“The involvement of 12th GUMO can produce insights into how much time the release of warheads takes, how well detectable, how much warning,” said Sokov, a senior fellow at the Vienna Center for Disarmament and Non-Proliferation.

The involvement of Kinzhal, he said, was “a new element I did not expect to see”, although there was no doubt about its capability to carry both nuclear and conventional warheads.

When Putin ordered the drills this month, Russia’s Foreign Ministry linked them to comments by France’s Macron, who floated the possibility of sending European troops to fight Moscow in Ukraine, and British Foreign Secretary David Cameron, who said Kyiv had the right to use weapons provided by London to strike targets inside Russia. It also cited the provision of long-range British, French and U.S. ATACMS missiles to Kyiv.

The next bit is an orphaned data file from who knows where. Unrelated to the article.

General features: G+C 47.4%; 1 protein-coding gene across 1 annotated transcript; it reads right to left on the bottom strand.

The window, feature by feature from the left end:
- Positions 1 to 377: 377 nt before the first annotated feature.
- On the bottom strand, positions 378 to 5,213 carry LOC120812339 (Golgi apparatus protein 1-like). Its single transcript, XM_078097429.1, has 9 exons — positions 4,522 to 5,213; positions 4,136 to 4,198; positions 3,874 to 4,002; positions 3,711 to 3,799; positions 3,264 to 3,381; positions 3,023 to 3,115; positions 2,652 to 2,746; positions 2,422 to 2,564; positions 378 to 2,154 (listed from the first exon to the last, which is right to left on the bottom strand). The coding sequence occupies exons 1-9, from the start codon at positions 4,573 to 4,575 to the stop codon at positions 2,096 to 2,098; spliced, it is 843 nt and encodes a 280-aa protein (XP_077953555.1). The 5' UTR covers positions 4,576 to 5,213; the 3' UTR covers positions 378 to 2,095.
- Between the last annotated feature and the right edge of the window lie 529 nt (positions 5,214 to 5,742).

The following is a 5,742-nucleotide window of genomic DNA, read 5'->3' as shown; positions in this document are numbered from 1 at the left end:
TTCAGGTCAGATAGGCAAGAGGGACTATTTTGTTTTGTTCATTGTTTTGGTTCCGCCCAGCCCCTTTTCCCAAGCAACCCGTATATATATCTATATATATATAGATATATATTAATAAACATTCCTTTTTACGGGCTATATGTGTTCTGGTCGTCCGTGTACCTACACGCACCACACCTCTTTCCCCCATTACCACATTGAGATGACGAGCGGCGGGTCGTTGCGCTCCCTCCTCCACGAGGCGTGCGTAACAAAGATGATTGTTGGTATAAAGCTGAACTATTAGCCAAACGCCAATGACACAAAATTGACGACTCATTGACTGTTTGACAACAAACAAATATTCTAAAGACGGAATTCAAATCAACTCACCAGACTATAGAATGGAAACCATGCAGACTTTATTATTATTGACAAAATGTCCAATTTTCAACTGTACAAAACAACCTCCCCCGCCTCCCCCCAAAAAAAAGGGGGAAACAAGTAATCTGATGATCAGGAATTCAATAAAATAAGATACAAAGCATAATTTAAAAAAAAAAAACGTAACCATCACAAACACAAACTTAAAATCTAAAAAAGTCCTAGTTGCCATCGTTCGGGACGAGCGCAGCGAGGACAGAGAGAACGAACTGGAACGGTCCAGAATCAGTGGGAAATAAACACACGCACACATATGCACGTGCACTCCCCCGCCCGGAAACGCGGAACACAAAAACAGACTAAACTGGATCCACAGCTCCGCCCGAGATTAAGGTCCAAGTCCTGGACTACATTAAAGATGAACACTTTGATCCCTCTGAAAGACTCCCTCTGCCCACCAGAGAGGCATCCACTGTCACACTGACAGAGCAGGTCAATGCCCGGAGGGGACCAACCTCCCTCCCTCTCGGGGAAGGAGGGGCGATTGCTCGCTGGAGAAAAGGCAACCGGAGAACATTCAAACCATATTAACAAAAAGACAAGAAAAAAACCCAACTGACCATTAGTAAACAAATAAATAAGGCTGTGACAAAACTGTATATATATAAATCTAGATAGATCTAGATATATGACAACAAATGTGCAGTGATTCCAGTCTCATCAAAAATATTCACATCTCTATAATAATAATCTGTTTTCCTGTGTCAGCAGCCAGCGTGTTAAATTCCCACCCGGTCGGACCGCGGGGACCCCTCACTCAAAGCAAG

The Foreign Ministry said on 6 May the exercises should send a “sobering signal” to the West and its “puppets” in Ukraine.

“We hope these drills will cool the hot heads in Western capitals,” it said, adding the West should realise “the potential catastrophic consequences of the strategic risks they are generating” and stop short of direct military confrontation with Russia.

Source: Reuters and RNZ